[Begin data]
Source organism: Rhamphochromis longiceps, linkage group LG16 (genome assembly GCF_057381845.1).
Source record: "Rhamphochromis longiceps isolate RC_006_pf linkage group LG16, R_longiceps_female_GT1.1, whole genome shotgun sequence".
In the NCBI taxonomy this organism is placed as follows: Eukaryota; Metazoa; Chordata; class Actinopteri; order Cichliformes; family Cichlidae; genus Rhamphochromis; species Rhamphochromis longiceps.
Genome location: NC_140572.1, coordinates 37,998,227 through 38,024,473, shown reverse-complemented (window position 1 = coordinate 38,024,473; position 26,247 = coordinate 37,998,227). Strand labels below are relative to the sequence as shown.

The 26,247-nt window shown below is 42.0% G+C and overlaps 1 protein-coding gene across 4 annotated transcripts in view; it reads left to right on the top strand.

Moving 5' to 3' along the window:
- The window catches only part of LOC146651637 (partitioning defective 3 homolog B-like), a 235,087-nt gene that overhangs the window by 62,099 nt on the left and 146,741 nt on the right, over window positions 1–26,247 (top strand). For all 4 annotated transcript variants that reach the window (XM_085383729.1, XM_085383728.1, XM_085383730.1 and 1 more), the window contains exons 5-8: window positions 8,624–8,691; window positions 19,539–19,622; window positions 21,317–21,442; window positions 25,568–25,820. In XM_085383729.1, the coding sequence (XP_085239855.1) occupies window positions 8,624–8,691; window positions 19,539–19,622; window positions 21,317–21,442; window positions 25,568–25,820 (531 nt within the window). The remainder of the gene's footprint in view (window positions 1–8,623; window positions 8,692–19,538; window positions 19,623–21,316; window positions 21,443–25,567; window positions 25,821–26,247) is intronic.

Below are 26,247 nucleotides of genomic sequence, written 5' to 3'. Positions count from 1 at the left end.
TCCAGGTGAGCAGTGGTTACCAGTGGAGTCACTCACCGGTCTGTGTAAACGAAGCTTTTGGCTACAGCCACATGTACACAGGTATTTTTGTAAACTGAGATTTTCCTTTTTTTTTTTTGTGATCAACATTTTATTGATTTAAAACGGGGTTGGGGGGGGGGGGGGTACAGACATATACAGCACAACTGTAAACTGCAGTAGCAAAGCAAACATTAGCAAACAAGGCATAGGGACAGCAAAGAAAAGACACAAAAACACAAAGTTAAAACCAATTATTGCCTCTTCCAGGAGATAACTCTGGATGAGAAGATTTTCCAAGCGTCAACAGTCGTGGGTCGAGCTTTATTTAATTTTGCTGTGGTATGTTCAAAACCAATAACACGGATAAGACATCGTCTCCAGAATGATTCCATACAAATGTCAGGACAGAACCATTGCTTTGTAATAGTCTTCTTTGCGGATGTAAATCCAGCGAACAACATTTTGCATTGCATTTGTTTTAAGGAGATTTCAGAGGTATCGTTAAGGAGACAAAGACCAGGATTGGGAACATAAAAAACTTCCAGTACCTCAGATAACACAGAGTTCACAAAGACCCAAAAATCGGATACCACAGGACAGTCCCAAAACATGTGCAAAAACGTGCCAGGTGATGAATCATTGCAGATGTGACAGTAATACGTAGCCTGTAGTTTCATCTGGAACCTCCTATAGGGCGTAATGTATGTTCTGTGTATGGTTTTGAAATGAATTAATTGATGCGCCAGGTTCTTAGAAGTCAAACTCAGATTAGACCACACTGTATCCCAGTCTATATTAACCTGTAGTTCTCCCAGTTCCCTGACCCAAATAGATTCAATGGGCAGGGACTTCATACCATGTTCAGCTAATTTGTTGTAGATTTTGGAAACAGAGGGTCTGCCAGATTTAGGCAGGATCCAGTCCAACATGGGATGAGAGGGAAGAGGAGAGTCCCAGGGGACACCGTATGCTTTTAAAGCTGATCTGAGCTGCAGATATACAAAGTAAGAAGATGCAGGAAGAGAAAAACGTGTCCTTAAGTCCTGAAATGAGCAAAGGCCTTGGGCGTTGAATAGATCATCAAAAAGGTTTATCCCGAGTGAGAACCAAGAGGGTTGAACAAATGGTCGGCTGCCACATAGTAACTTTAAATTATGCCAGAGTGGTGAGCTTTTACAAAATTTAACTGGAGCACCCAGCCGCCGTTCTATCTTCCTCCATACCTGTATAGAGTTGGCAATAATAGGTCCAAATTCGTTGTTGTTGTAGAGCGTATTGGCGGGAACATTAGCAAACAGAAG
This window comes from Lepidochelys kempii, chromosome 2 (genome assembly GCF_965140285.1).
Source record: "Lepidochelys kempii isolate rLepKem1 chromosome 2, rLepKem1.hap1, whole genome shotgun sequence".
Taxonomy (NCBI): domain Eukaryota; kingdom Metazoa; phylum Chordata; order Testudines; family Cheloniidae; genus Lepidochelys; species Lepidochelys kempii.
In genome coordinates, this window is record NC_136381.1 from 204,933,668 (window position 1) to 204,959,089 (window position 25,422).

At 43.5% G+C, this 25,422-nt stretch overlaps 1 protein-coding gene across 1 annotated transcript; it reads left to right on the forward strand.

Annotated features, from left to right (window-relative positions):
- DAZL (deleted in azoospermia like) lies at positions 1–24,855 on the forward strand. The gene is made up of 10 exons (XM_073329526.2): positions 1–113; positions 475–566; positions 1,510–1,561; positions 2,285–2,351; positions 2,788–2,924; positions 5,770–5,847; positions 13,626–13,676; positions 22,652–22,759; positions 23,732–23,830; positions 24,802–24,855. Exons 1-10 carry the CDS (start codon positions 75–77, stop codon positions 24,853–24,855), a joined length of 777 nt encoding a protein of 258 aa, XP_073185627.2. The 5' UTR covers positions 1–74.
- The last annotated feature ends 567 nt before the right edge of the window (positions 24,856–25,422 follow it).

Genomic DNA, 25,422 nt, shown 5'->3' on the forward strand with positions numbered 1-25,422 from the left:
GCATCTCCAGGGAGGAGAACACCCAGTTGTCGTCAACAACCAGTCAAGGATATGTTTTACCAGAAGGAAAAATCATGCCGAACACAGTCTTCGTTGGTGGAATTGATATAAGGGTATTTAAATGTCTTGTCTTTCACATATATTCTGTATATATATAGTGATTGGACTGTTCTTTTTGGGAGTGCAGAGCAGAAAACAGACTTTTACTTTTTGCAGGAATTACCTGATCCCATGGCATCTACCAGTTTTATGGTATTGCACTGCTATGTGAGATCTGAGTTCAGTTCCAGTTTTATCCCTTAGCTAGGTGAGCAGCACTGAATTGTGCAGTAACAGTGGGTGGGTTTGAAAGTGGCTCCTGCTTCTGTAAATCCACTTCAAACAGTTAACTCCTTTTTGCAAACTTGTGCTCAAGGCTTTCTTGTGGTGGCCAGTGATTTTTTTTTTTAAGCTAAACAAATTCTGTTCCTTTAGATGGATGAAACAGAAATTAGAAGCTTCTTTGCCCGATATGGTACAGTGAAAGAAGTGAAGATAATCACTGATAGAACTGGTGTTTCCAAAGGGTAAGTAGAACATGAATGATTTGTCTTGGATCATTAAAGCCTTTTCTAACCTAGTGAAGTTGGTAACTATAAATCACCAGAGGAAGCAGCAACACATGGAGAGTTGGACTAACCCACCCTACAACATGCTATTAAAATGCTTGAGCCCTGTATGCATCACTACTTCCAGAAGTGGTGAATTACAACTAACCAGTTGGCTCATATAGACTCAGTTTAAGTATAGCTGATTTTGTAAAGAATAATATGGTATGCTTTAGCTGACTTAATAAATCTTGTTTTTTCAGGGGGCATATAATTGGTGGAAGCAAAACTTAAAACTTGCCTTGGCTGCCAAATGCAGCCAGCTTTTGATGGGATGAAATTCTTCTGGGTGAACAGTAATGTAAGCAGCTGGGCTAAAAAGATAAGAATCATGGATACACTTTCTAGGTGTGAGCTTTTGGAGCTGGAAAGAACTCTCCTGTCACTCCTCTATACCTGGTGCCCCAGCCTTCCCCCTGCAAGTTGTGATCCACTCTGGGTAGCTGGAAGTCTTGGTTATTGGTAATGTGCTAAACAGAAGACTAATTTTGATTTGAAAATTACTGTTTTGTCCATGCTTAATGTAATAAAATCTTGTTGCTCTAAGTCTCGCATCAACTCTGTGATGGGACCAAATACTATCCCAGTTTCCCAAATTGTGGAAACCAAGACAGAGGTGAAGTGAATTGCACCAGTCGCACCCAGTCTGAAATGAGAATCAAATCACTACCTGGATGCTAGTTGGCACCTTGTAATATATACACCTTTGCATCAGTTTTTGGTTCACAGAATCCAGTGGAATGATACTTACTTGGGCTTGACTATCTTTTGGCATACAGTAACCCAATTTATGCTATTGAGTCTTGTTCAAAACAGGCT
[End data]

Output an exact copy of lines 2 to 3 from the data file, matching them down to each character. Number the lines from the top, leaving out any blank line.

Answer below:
Source record: "Rhamphochromis longiceps isolate RC_006_pf linkage group LG16, R_longiceps_female_GT1.1, whole genome shotgun sequence".
In the NCBI taxonomy this organism is placed as follows: Eukaryota; Metazoa; Chordata; class Actinopteri; order Cichliformes; family Cichlidae; genus Rhamphochromis; species Rhamphochromis longiceps.